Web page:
(iv) Section 704(c). In this case, the amount of built-in income that is subject to section 704(c) is the amount of income or loss that the contributing partner would take into account if the contract were disposed of for its fair market value in a constructive completion transaction. This calculation is treated as occurring immediately after the partner has applied paragraph (k)(3)(ii)(A) of this section, but before the contribution to the partnership. In a constructive completion transaction, X would report its gross contract price of $810,000 (the sum of the amounts received under the contract and the amount realized in the deemed sale ($650,000 $160,000)) and its total allocable contract costs of $610,000, for a profit of $200,000. Thus, the amount of built-in income that is subject to section 704(c) is $200,000. Out of PRS's income of $275,000, in Year 3, $200,000 must be allocated to X under section 704(c), and the remaining $75,000 is allocated equally among all of the partners.

Example 13. Step-in-the-shoes - PCM - transfer of a partnership interest.
(i) Facts. In Year 1, W, X, Y, and Z each contribute $100,000 to form equal partnership PRS. In Year 1, PRS enters into a contract. The total contract price is $1,000,000 and the estimated total allocable contract costs are $800,000. In Year 1, PRS incurs costs of $600,000 and receives $650,000 in progress payments under the contract. Under the contract, PRS performed all of the services required in order to be entitled to receive the progress payments, and there was no obligation to return the payment or perform any additional services in order to retain the payments. PRS properly accounts for the contract under the PCM. In Year 2, W transfers W's interest in PRS to T for $150,000. Assume that $10,000 of PRS's Year 2 costs are incurred prior to the transfer, $40,000 are incurred after the transfer; and that PRS receives no progress payments in Year 2. Also assume that the fair market value of the contract on the date of the transfer is $160,000, that PRS closes its books with respect to the contract under section 706 on the date of the transfer, and that PRS correctly estimates at the end of Year 2 that it will have to incur an additional $75,000 of allocable contract costs in Year 3 to complete the contract (rather than $150,000 as originally estimated by PRS).

(ii) Income reporting for period ending on date of transfer. For Year 1, PRS reports receipts of $750,000 (the completion factor multiplied by total contract price ($600,000/$800,000 × $1,000,000)) and costs of $600,000, for a profit of $150,000. This profit is allocated equally among W, X, Y, and Z ($37,500 each). Under paragraph (k)(3)(ii)(A) of this section, for the part of Year 2 ending on the date of the transfer of W's interest, PRS reports receipts of $12,500 (the completion factor multiplied by the total contract price ($610,000/$800,000 × $1,000,000) minus receipts already reported ($750,000)) and costs of $10,000 for a profit of $2,500. This profit is allocated equally among W, X, Y, and Z ($625 each).

(iii) Income reporting for period after transfer. PRS must continue to use the PCM. For the part of Year 2 beginning on the day after the transfer, PRS reports receipts of $134,052 (the completion factor multiplied by the total contract price decreased by receipts reported by PRS for the period ending on the date of the transfer [($650,000/$725,000 × $1,000,000) - $762,500]) and costs of $40,000, for a profit of $94,052. This profit is shared equally among T, X, Y, and Z ($23,513 each). For Year 3, PRS reports receipts of $103,448 (the total contract price minus prior year receipts ($1,000,000 − $896,552)) and costs of $75,000, for a profit of $28,448. The profit for Year 3 is shared equally among T, X, Y, and Z ($7,112 each).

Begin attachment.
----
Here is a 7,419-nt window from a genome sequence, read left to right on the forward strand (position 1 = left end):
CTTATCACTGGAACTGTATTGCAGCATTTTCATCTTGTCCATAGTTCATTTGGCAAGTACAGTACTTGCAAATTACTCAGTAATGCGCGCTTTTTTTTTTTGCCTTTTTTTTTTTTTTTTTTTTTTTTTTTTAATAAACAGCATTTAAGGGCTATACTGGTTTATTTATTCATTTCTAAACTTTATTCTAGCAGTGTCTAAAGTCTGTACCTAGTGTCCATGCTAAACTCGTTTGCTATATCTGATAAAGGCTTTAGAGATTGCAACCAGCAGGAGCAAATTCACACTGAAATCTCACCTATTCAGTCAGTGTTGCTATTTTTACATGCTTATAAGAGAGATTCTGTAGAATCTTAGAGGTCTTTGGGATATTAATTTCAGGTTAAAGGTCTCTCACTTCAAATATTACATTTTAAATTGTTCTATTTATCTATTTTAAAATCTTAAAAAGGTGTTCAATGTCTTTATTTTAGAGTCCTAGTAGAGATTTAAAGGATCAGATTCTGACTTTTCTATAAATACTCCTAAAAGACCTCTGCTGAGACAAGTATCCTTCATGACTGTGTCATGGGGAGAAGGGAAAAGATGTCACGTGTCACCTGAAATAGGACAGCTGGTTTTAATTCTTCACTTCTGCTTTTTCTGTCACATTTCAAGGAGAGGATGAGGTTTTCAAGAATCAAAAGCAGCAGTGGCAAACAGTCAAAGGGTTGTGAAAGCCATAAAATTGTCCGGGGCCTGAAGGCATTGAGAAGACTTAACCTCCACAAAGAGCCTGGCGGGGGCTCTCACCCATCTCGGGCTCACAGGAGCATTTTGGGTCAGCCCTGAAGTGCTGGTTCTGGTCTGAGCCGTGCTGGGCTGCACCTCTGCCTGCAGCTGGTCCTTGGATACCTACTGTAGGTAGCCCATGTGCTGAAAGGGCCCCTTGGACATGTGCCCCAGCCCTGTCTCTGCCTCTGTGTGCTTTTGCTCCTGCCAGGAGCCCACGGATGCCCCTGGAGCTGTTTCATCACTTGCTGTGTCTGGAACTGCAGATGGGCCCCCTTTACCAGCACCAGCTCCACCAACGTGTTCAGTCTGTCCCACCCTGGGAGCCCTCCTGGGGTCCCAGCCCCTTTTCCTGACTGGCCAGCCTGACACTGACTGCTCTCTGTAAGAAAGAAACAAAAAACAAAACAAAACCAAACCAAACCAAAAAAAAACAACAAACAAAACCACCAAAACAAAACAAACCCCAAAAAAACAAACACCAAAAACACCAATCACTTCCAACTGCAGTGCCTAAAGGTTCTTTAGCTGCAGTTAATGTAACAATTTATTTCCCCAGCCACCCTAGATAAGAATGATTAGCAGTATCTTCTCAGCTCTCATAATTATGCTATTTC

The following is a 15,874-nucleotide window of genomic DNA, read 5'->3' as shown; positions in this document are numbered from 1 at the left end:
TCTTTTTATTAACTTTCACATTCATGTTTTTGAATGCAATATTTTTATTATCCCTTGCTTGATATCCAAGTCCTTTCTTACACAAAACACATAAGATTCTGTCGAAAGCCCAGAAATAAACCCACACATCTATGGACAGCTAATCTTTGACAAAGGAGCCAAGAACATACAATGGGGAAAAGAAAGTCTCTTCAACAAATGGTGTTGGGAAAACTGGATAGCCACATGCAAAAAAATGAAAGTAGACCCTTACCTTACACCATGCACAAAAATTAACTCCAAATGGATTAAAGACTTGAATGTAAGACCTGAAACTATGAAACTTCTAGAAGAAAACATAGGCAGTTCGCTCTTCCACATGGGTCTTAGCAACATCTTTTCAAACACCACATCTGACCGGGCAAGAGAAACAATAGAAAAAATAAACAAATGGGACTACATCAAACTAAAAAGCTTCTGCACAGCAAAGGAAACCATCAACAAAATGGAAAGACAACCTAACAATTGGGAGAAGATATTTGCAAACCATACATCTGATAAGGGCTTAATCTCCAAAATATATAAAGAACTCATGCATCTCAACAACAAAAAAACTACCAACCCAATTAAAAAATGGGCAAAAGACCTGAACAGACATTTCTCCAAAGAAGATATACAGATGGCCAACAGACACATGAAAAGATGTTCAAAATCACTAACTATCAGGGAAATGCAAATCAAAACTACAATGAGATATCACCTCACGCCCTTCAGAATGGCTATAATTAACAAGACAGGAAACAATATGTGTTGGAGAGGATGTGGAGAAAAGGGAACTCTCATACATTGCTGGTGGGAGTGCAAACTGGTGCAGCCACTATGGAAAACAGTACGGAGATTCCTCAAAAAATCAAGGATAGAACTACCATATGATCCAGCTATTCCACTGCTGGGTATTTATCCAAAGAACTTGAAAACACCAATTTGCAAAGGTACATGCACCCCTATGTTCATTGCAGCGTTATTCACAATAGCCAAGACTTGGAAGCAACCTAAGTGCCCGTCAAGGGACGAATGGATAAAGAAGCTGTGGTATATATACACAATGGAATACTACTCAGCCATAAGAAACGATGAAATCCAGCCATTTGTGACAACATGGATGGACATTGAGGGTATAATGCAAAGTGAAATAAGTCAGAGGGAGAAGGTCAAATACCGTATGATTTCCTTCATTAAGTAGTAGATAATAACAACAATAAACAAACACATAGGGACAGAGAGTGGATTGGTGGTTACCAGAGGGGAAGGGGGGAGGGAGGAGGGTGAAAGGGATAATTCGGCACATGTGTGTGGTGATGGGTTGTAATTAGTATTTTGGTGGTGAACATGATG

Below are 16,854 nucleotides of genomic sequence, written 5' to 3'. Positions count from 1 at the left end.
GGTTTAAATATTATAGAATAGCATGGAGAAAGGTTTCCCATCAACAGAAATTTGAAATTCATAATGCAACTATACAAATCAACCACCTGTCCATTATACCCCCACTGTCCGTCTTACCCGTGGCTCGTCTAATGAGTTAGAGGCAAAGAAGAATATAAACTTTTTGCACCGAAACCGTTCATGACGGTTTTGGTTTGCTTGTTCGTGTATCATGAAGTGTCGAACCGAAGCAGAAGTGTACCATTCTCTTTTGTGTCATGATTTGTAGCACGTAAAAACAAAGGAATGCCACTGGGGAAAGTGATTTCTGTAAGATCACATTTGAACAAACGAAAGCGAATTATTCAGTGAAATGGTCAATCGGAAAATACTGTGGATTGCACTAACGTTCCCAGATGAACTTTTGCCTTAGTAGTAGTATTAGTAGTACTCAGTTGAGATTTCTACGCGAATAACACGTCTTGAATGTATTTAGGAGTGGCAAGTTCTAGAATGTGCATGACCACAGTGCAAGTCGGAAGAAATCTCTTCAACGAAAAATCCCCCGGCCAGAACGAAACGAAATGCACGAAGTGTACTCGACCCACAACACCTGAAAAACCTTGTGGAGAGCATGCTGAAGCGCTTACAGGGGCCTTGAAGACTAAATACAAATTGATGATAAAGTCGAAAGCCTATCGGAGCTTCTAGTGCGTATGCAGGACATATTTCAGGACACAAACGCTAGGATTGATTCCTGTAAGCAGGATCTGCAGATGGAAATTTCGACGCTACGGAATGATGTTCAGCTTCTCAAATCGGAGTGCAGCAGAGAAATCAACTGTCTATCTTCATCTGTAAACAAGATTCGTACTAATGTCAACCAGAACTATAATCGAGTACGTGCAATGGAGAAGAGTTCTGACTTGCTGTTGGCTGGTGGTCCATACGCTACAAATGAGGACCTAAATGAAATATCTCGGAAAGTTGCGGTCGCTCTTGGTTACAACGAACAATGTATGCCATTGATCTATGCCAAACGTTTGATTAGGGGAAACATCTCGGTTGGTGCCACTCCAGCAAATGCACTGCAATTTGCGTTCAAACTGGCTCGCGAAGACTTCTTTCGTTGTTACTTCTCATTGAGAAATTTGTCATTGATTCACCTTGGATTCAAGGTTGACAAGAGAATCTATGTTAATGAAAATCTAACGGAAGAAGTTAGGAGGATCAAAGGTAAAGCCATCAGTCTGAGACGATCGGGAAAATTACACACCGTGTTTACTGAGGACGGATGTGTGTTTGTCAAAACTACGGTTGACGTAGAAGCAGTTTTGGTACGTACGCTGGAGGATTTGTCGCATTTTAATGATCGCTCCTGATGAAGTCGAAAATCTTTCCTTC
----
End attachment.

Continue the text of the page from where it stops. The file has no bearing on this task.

(iv) Tax Consequences to W. W's amount realized is $150,000. W's adjusted basis in its interest in PRS is $138,125 ($100,000 originally contributed, plus $37,500, W's distributive share of PRS's Year 1 income, and $625, W's distributive share of PRS's Year 2 income prior to the transfer). Accordingly, W's income from the sale of W's interest in PRS is $11,875. Under paragraph (k)(2)(iv)(E) of this section, for purposes of section 751(a), the amount of ordinary income attributable to the contract is determined as follows. First, the partnership must determine the amount of income or loss from the contract that is allocated under section 706 to the period ending on the date of the sale ($625). Second, the partnership must determine the amount of income or loss that the partnership would take into account under the constructive completion rules of paragraph (k)(2) of this section if the contract were disposed of for its fair market value in a constructive completion transaction. Because PRS closed its books under section 706 with respect to the contract on the date of the sale, this calculation is treated as occurring immediately after the partnership has applied paragraph (k)(3)(ii)(A) of this section on the date of the sale. In a constructive completion transaction, the total contract price would be $810,000 (the sum of the amounts received under the contract and the amount realized in the deemed sale ($650,000 $160,000)). PRS would report receipts of $47,500 (total contract price minus receipts already reported ($810,000 − $762,500)) and costs of $0, for a profit of $47,500. Thus, the amount of ordinary income attributable to the contract is $47,500, and W's share of that income is $11,875. Thus, under § 1.751-1(a), all of W's $11,875 of income from the sale of W's interest in PRS is ordinary income.